--- In firstname.lastname@example.org
, Michael Tucker <mtucker@a...> wrote:
> What I did, Ken, was to use the
> item customiser to create a "virtual"
> saddle with zero (0) weight and cost.
> I equipped that (to gain the
> benefit of the military saddle [+2 to
> Ride skill], plus to remove the
> -5 penalty for riding bareback).
> I have a separate character sheet for
> my horse and all that it's carrying.
> (The "actual" saddle, with regular
> weight and cost, is on *that* sheet.)
> I encourage the players in my group
> to do the same. This actually makes
> it easier for me to keep track of
> situations where someone's become
> separated from their mount for some reason.
> [Ref] You've tried everything, and can't budge that locked door.
> [Player] Ok, I get my sledgehammer out and bash it open.
> [Ref] You own a sledgehammer, and carry it with you?
> [Player] Yeah! It's right here, on my character sheet... d'oh! On
> [Ref] ...which is back in camp. Right.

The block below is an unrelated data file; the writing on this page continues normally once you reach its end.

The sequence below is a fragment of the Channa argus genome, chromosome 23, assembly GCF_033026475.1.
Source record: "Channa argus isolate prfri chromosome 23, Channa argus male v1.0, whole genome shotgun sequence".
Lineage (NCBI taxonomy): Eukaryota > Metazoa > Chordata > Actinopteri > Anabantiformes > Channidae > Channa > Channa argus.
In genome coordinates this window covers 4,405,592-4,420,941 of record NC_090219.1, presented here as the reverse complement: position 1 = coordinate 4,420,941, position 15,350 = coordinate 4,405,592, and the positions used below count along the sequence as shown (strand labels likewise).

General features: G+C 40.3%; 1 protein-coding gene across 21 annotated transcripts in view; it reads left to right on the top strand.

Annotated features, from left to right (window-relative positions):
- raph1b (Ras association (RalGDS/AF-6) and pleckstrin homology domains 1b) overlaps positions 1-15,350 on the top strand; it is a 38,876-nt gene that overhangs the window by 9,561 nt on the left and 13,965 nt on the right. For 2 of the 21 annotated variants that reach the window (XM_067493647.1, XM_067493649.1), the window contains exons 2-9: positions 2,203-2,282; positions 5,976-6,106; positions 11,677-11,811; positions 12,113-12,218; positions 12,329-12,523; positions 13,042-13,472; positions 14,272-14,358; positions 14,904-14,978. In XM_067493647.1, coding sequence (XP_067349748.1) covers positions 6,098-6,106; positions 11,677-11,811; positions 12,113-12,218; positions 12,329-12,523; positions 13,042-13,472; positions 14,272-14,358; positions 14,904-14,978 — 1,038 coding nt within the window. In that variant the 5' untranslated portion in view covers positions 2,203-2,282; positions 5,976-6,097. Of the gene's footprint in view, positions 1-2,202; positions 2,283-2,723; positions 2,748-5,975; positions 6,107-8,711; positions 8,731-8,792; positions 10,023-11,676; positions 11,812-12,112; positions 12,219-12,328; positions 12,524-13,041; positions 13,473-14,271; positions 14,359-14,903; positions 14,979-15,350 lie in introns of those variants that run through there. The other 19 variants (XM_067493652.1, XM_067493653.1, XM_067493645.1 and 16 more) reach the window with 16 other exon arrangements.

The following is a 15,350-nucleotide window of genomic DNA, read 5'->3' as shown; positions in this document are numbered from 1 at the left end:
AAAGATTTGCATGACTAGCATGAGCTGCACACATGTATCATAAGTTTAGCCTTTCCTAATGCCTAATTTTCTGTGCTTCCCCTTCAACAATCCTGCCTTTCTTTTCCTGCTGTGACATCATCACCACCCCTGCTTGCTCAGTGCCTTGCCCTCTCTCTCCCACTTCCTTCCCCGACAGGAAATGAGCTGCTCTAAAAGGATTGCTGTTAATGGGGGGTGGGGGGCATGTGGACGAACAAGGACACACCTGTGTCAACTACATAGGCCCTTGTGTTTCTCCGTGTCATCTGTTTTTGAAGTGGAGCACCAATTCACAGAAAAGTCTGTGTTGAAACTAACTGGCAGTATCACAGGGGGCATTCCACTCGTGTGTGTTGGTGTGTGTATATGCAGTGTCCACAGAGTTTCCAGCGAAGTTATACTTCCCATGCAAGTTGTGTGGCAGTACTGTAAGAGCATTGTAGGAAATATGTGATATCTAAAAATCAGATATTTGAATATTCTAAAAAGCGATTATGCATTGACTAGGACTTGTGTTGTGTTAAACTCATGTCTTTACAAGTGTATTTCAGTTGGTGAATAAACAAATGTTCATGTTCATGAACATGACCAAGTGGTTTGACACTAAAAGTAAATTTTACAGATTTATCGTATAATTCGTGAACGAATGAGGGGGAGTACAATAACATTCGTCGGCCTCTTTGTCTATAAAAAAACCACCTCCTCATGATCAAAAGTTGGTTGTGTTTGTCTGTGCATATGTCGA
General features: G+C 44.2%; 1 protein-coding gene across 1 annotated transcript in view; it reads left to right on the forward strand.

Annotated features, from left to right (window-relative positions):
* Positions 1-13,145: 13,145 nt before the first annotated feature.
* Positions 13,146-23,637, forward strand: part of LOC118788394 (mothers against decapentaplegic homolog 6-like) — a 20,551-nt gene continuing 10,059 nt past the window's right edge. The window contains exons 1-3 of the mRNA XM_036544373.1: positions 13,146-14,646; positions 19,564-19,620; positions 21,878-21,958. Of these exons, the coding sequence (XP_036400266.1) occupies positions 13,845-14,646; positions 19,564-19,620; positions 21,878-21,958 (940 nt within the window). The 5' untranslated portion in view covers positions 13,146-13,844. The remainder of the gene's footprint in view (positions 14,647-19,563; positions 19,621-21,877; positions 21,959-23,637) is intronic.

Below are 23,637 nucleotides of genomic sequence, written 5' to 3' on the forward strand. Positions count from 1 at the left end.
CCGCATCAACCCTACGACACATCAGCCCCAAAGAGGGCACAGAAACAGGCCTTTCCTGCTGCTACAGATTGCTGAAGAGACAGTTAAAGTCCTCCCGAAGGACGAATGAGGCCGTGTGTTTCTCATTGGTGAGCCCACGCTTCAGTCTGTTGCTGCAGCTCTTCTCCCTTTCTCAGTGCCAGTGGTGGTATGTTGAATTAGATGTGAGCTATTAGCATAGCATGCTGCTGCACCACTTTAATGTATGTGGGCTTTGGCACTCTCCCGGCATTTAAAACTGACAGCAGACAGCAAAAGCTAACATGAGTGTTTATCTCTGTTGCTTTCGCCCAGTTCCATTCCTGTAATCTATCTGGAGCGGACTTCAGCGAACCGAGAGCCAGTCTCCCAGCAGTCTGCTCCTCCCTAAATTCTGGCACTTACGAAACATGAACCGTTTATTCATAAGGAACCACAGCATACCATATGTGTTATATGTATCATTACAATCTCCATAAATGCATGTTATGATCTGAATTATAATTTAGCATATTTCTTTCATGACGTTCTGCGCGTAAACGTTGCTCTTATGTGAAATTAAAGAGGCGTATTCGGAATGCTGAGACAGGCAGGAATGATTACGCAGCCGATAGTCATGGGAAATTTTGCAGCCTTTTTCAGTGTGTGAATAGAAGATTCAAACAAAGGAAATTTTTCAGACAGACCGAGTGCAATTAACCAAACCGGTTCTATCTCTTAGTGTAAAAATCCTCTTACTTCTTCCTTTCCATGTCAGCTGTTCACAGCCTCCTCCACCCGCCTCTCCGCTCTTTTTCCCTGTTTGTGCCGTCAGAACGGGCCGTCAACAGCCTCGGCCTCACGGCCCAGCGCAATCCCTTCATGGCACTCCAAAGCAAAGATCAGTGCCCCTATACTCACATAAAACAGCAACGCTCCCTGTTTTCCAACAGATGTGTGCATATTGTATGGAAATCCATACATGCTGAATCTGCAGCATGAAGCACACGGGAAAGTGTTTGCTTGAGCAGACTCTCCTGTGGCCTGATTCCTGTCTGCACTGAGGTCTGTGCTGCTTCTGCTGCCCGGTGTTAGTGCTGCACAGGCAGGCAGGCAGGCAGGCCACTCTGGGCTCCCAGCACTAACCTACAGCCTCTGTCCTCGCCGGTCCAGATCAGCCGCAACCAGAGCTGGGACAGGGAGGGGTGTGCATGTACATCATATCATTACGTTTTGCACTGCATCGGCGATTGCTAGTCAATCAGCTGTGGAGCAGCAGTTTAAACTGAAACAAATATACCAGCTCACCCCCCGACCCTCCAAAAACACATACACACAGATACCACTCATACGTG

> Java Kensai
That's one solution, but it's not the kind of thing we should expect
every PCGen user to do. There are very few situations in which a
person will normally carry a saddle.
For example, my human warrior mutt has an Exotic Military Saddle that
lets his friend, the gnome paladin with Ride-by Attack, Spirited
Charge, etc., ride on his back. I normally don't carry it myself -- I
leave it on my heavy warhorse, Target. But when we're being separated
from our mounts yet again (like another trip on the Bright Spray),
I'll add the Exotic saddle (that lets a size small humanoid ride a
size medium humanoid) to my inventory.
But I don't know any other D&D character who wears a saddle, so
equipping a person with a saddle should be the exception rather than
-- Ken Jenks